Newt Gingrich teared up at a campaign stop in Iowa on Friday when talking about his mother, who died in 2003.
The emotional moment, which took place while Gingrich was speaking to a group of mothers, came when moderator Frank Luntz asked him to describe a special moment with his own mother.
First of all, you're going to get me all teary-eyed. Callista will tell you, I get teary-eyed every time we send Christmas cards, Gingrich began, referring to his wife. But, uh -- excuse me - my mother sang in the choir, and loved singing in the choir. And I don't know if I should admit this, but when I was very young, she made me sing in the choir.
I identify my mother with being happy, loving life, having a sense of joy in her friends, he said.
He then credited Kathleen Gingrich with sparking his interest in brain science. She had bipolar disease and depression and she gradually acquired some physical ailments, and that introduced me to the whole issue of quality long-term care ... and that introduced me to the issue of Alzheimer's, he said. My emphasis on brain science comes indirectly from dealing with...
That was when he began to cry.
See, I am getting very emotional, he told his audience. But dealing with the real problems of real people in my family -- and so it's not a theory. It's, in fact, my mother.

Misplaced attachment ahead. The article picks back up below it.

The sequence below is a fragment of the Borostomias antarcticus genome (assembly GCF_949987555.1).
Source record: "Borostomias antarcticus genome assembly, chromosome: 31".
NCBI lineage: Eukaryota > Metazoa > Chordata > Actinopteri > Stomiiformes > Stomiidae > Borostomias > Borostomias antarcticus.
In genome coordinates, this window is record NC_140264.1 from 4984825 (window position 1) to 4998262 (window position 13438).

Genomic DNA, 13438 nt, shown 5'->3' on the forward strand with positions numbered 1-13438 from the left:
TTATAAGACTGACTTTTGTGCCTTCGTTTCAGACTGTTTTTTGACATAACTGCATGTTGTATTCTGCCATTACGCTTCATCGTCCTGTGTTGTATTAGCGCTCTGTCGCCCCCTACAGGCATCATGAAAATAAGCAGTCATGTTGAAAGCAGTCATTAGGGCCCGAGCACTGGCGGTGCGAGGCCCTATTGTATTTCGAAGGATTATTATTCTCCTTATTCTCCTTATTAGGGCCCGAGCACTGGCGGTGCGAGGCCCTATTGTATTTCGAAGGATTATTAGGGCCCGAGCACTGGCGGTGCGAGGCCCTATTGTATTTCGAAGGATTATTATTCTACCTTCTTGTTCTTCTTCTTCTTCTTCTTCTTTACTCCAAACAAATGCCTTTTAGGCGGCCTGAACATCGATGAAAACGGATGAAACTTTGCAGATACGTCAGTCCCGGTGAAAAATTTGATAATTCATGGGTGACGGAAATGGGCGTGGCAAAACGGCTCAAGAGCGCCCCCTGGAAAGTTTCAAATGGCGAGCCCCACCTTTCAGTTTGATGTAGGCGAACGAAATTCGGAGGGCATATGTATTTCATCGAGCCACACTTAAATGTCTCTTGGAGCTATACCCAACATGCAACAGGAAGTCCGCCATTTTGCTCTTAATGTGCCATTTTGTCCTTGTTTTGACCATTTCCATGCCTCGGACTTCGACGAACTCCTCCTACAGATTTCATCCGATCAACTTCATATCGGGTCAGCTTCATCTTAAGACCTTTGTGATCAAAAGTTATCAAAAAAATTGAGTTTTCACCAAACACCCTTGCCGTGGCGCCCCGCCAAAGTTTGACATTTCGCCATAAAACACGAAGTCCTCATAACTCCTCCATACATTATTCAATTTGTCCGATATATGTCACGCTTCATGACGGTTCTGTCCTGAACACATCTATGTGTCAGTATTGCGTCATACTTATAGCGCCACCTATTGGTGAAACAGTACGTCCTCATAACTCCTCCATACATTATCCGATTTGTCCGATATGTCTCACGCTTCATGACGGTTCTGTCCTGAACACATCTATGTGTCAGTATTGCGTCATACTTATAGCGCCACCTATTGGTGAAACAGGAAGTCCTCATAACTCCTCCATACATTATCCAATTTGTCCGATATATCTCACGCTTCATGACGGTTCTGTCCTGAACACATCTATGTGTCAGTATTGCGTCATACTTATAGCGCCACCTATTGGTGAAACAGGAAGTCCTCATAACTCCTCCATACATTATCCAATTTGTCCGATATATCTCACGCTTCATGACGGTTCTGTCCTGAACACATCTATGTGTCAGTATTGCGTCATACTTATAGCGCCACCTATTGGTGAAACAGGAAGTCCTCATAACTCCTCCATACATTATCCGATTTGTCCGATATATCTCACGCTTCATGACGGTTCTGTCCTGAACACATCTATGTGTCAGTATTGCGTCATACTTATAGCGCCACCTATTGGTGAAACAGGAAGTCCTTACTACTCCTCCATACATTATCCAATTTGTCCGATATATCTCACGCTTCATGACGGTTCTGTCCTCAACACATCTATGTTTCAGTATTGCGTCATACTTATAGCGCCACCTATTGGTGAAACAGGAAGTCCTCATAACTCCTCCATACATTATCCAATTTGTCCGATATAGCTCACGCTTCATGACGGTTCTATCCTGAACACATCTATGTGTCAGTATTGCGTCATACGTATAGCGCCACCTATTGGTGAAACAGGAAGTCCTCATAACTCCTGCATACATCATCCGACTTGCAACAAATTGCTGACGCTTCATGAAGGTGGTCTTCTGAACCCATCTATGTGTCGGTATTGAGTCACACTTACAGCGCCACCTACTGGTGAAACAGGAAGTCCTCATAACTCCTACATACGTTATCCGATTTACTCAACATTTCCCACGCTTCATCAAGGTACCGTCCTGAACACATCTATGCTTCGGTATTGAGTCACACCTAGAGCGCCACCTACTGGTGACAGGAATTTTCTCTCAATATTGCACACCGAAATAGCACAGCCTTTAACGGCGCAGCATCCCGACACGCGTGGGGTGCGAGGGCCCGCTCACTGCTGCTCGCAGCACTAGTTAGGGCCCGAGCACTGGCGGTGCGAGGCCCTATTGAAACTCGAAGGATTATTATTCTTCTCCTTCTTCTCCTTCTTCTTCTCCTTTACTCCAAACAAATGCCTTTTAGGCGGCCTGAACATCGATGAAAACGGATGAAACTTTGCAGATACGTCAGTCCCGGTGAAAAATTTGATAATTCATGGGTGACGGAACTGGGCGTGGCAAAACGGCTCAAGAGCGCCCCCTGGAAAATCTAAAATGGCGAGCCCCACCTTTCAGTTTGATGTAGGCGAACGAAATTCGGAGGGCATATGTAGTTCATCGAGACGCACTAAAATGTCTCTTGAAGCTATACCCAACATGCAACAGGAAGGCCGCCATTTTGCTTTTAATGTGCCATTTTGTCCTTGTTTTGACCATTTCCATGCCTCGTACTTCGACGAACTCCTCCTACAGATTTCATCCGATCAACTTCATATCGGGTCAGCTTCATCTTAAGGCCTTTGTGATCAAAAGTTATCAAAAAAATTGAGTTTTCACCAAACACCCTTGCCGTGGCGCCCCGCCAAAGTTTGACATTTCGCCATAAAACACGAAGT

I do policy much easier than I do personal, he added.
It was an unexpected moment for a man who is better known for his attack-dog style of politics. It was also reminiscent of a moment in January 2008 in which Hillary Clinton teared up at a campaign stop in New Hampshire while talking about the challenges of running for president as a woman.
This is one of the most important elections we'll ever face, Clinton said in answer to an audience member's question: How did you get out the door every day? I mean, as a woman, I know how hard it is to get out of the house and get ready. Who does your hair?
So as tired as I am and as difficult as it is to keep up what I try to do on the road, like occasionally exercise, trying to eat right -- it's tough when the easiest thing is pizza, Clinton continued. She paused to compose herself. I just believe -- she paused again -- so strongly in who we are as a nation. I'm going to do everything I can to make my case, and then the voters get to decide.
For his part, Gingrich finished his answer with a poignant statement of what he would say to his mother if she were still alive.
She spent 27 years as an Army wife, he said. I would say to her, I will do everything I can as a candidate to be worthy.